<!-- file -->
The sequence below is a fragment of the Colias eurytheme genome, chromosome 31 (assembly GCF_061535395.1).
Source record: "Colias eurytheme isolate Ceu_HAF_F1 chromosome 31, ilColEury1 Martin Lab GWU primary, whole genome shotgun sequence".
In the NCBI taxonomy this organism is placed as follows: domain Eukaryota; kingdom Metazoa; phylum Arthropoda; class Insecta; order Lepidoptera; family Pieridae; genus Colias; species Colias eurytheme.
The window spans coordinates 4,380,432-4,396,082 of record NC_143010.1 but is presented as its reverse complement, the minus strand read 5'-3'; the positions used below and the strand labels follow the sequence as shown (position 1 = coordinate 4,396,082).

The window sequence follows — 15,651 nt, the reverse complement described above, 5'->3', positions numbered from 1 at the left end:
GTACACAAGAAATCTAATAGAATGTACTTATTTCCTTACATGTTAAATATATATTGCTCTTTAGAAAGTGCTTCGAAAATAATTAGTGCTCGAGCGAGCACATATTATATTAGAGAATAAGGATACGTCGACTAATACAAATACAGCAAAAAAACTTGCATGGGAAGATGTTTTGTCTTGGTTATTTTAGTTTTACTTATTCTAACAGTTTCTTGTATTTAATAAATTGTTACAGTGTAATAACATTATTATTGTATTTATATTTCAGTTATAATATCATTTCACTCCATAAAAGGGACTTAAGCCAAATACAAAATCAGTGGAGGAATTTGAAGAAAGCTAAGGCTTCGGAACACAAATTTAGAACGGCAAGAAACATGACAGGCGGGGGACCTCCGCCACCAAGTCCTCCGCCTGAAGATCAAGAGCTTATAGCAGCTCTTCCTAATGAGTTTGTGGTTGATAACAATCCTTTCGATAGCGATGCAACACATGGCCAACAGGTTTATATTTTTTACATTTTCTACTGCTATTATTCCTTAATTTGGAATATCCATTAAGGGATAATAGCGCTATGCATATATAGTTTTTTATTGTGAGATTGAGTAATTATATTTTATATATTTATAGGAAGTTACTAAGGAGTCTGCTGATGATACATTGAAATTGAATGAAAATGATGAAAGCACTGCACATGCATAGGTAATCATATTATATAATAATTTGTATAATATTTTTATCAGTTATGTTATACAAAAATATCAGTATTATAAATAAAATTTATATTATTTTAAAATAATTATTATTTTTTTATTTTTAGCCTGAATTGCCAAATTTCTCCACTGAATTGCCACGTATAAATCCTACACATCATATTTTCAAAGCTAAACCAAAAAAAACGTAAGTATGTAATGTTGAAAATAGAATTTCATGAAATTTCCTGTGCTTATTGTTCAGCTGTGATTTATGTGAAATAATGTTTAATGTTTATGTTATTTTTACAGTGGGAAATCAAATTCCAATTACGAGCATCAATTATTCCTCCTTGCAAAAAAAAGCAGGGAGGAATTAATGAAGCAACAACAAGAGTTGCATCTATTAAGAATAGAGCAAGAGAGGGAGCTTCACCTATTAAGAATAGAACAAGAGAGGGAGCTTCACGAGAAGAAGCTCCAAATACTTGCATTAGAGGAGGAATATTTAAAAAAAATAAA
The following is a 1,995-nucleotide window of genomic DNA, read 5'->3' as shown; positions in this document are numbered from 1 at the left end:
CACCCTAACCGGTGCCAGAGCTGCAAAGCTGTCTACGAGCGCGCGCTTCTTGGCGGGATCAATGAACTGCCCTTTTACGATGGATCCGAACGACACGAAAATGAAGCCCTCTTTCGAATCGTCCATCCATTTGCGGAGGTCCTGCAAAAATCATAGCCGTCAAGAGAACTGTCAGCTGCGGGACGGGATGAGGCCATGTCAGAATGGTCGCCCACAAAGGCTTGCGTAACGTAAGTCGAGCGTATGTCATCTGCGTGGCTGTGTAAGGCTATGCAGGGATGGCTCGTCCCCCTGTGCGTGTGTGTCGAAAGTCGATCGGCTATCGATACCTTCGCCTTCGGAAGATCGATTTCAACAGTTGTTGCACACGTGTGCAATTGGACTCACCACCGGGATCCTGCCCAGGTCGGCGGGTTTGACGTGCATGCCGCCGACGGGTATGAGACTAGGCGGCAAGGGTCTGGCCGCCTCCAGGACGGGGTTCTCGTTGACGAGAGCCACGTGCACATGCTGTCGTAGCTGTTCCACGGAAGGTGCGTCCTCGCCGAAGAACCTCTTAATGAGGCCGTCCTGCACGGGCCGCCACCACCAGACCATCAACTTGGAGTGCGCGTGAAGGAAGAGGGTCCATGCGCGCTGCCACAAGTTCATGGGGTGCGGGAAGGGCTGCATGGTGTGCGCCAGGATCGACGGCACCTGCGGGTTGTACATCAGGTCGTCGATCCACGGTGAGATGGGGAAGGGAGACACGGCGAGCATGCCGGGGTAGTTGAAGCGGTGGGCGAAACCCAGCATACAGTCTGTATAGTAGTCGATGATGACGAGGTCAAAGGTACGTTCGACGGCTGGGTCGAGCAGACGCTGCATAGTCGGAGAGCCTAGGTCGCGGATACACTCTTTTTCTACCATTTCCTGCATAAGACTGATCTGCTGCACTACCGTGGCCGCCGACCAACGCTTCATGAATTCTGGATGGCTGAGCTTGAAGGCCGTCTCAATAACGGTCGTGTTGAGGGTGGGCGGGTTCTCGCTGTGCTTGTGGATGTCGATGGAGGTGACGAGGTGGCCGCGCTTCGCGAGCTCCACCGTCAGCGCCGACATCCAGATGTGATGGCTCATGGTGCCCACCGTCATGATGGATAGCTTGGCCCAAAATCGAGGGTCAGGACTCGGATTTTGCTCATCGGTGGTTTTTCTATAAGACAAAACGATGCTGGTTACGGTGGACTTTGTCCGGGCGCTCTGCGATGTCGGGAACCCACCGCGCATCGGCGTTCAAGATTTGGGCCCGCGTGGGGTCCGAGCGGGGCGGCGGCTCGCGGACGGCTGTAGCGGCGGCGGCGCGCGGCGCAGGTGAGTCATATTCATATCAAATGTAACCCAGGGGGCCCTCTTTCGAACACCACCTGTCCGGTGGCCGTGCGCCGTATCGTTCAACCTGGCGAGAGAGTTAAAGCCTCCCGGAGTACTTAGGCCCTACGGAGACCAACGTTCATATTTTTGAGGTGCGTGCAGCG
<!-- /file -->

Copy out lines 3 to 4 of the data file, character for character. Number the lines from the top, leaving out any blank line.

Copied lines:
In the NCBI taxonomy this organism is placed as follows: domain Eukaryota; kingdom Metazoa; phylum Arthropoda; class Insecta; order Lepidoptera; family Pieridae; genus Colias; species Colias eurytheme.
The window spans coordinates 4,380,432-4,396,082 of record NC_143010.1 but is presented as its reverse complement, the minus strand read 5'-3'; the positions used below and the strand labels follow the sequence as shown (position 1 = coordinate 4,396,082).